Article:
So many of the exact same patterns that we witnessed just before the stock market crash of 2008 are playing out once again right before our eyes. Most of the time, a stock market crash doesn’t just come out of nowhere. Normally there are specific leading indicators that we can look for that will tell us if major trouble is on the horizon. One of these leading indicators is the junk bond market. Right now, a closely watched high yield bond ETF known as JNK is sitting at 35.77. If it falls below 35, that will be a major red flag, and it will be the first time that it has done so since 2009. As you can see from this chart, JNK started crashing in June and July of 2008 – well before equities started crashing later that year. A crash in junk bonds almost always precedes a major crash in stocks, and so this is something that I am watching carefully.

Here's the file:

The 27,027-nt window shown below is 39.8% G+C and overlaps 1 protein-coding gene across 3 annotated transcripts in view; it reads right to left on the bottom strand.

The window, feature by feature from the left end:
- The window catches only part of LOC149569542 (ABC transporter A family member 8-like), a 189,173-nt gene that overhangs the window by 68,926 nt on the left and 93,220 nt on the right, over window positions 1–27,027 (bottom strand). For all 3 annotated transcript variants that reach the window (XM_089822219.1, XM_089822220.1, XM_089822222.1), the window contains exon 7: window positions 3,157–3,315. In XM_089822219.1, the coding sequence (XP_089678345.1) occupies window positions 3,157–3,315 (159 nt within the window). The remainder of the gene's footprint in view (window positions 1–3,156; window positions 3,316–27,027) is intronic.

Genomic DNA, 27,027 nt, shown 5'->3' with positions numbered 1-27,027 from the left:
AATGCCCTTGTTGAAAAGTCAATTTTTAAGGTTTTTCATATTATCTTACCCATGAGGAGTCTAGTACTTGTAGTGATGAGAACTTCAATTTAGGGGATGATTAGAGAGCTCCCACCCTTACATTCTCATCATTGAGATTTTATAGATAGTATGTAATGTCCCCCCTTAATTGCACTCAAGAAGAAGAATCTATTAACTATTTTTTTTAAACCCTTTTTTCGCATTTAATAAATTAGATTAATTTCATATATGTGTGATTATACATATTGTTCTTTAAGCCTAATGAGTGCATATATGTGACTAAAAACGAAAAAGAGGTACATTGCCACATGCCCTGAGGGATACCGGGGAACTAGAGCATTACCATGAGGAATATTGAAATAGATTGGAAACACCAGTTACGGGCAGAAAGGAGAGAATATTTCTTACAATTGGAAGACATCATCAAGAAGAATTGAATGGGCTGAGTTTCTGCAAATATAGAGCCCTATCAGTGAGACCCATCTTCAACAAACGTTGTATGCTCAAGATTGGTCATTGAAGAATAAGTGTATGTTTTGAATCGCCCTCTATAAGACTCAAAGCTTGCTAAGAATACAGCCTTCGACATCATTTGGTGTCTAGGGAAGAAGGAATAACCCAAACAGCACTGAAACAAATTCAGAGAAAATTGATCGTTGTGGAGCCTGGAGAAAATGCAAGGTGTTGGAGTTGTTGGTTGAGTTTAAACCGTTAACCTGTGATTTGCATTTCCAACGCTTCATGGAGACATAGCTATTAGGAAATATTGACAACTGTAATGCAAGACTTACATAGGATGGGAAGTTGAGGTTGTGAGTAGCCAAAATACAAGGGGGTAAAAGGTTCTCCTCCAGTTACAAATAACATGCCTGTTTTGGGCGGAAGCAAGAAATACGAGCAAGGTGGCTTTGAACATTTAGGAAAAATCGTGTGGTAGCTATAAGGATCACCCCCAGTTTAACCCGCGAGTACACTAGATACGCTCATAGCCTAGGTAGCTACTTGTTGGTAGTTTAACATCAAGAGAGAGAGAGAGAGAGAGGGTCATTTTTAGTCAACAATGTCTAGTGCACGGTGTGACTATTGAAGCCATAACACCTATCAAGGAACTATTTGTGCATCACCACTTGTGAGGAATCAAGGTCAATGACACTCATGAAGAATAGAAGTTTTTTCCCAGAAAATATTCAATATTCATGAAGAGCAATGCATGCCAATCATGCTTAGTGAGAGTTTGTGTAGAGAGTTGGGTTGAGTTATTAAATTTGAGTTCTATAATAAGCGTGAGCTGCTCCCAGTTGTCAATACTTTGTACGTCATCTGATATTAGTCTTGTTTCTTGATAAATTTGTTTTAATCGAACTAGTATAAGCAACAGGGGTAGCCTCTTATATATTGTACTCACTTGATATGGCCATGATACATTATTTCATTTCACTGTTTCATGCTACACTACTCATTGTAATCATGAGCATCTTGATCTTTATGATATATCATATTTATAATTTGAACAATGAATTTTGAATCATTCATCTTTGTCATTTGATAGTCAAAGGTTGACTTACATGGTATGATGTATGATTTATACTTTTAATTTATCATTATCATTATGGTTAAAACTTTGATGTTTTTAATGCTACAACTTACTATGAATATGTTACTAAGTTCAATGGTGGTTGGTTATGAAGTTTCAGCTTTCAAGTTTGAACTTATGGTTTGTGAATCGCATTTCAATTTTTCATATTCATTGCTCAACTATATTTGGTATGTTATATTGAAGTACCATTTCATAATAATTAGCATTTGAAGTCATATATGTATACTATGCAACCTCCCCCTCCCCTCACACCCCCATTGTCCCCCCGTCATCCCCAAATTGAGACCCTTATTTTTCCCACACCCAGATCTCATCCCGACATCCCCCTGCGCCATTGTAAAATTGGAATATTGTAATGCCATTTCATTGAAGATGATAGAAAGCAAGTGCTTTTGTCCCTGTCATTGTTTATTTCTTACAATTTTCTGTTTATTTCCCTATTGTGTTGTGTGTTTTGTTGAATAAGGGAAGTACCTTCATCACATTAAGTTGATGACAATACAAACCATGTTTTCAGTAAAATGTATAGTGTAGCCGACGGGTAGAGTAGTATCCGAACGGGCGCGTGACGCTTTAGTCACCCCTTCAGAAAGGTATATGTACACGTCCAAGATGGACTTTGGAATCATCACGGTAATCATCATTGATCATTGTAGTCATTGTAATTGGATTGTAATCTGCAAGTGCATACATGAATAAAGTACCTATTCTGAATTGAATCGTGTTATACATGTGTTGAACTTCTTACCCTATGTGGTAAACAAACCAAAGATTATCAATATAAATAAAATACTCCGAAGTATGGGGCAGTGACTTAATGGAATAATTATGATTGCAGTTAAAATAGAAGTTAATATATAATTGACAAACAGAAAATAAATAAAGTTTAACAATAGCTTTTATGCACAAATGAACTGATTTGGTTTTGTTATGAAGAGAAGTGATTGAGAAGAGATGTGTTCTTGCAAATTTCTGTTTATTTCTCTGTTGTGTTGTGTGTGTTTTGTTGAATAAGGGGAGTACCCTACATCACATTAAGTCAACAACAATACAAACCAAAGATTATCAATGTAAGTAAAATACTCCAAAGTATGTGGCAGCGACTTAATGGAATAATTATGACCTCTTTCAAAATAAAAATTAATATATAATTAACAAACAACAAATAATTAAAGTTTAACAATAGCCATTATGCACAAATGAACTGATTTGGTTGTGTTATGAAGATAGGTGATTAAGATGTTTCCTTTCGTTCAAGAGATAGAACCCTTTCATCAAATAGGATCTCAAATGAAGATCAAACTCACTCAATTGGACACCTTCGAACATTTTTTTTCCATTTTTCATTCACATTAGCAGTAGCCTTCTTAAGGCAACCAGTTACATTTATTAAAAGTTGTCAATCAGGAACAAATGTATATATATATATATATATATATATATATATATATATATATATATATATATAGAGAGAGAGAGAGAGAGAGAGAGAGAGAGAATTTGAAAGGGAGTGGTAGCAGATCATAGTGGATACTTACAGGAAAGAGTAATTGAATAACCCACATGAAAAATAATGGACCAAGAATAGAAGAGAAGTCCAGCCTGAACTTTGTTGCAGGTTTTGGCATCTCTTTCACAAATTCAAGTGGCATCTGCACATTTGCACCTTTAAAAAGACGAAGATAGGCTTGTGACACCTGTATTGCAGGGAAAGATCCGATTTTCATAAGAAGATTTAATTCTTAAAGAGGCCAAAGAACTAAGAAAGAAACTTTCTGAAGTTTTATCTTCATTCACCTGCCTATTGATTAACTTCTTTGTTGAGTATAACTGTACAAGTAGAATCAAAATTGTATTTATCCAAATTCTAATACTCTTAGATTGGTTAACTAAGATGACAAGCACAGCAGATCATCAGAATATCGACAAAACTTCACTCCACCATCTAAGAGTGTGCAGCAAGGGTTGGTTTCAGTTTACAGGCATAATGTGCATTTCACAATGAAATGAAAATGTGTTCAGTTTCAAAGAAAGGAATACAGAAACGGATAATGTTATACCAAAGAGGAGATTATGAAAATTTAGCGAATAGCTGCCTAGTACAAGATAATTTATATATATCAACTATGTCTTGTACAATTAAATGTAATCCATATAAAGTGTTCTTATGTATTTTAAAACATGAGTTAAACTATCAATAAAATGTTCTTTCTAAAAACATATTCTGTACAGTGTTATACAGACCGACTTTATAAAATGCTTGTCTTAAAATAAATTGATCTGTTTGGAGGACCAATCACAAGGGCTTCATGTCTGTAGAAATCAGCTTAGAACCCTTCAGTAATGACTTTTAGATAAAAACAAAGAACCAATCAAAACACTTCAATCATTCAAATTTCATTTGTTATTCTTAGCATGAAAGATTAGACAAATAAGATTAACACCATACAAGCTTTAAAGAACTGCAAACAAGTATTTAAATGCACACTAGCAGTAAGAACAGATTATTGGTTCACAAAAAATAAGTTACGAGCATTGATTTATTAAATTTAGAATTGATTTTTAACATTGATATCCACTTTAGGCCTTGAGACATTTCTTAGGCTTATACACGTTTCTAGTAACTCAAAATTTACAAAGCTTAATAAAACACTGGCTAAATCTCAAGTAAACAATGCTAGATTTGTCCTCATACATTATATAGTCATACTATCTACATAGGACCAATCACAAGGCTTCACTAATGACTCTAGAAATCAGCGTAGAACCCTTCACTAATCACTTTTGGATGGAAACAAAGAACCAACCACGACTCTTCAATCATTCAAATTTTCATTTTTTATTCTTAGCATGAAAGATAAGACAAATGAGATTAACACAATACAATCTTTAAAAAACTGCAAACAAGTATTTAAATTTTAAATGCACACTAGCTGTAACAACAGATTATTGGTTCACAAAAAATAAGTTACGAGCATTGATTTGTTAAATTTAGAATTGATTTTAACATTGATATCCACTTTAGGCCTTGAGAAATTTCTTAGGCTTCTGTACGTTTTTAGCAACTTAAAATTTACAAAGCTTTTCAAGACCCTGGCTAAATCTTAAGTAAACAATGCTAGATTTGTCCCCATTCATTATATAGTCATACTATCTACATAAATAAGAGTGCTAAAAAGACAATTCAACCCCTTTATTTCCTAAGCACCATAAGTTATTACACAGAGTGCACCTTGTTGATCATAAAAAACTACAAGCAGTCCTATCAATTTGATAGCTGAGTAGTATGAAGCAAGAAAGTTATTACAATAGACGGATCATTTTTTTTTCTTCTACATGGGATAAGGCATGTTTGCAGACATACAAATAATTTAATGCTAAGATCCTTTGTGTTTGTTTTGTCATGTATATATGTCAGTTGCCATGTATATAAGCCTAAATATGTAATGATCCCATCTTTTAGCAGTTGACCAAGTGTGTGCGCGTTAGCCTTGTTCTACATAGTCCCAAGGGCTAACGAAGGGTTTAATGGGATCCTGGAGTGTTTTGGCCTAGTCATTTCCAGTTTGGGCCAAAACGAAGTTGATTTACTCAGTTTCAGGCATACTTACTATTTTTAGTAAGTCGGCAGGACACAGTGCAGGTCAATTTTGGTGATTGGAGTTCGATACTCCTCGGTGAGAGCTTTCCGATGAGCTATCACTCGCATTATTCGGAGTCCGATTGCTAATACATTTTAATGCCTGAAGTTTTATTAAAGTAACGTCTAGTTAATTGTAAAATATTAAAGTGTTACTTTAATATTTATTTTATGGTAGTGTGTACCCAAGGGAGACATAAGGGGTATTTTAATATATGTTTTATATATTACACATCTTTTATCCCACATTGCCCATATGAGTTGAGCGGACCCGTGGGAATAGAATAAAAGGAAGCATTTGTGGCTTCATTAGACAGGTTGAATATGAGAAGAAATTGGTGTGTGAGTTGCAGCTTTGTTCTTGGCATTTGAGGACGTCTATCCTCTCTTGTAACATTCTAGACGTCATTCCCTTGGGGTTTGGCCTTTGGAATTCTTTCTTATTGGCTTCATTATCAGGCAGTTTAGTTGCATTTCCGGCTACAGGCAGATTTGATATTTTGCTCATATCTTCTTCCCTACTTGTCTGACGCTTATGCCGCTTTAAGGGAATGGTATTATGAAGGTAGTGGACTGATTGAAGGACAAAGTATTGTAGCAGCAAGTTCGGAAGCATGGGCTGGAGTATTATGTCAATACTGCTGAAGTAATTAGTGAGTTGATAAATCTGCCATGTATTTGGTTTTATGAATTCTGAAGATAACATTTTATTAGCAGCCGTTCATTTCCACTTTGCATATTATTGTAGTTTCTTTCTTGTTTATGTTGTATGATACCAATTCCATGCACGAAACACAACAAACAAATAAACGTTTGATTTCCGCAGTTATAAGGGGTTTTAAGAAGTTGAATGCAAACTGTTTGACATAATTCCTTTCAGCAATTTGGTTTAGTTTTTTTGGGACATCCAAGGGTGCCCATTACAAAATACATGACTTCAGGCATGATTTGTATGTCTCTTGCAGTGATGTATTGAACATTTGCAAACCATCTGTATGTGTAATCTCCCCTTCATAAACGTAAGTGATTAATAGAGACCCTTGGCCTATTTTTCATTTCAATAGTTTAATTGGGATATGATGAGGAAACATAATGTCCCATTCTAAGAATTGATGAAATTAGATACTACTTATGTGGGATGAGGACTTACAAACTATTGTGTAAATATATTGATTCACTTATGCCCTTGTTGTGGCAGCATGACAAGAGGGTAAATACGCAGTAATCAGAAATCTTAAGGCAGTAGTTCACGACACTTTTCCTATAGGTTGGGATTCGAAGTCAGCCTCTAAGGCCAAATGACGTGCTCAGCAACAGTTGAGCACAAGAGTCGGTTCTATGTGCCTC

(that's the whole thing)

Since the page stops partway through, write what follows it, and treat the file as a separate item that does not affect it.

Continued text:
And there is a reason why junk bonds are crashing. In 2015 we have seen the most corporate bond downgrades since the last financial crisis, and corporate debt defaults are absolutely skyrocketing. The following comes from a recent piece by Porter Stansberry…
There has been a litany of layoff announcements recently: Biogen said yesterday that it would axe 11% of its people. ESPN would lay off 4% of its people. Twitter a couple of days ago said it would slash its workforce by 8%. Microsoft and HP are currently very busy shedding tens of thousands of workers.
Caterpillar announced over 10,000 layoffs last month. Intuit kicked off a new round of layoffs this summer. Permanently troubled former highflyer Groupon is laying of 1,100 folks. Even startups. Zomato, based in India, is laying of 300 folks, many of them in the US. Flipagram laid off 20% of its workers. And on and on. Even Snapchat.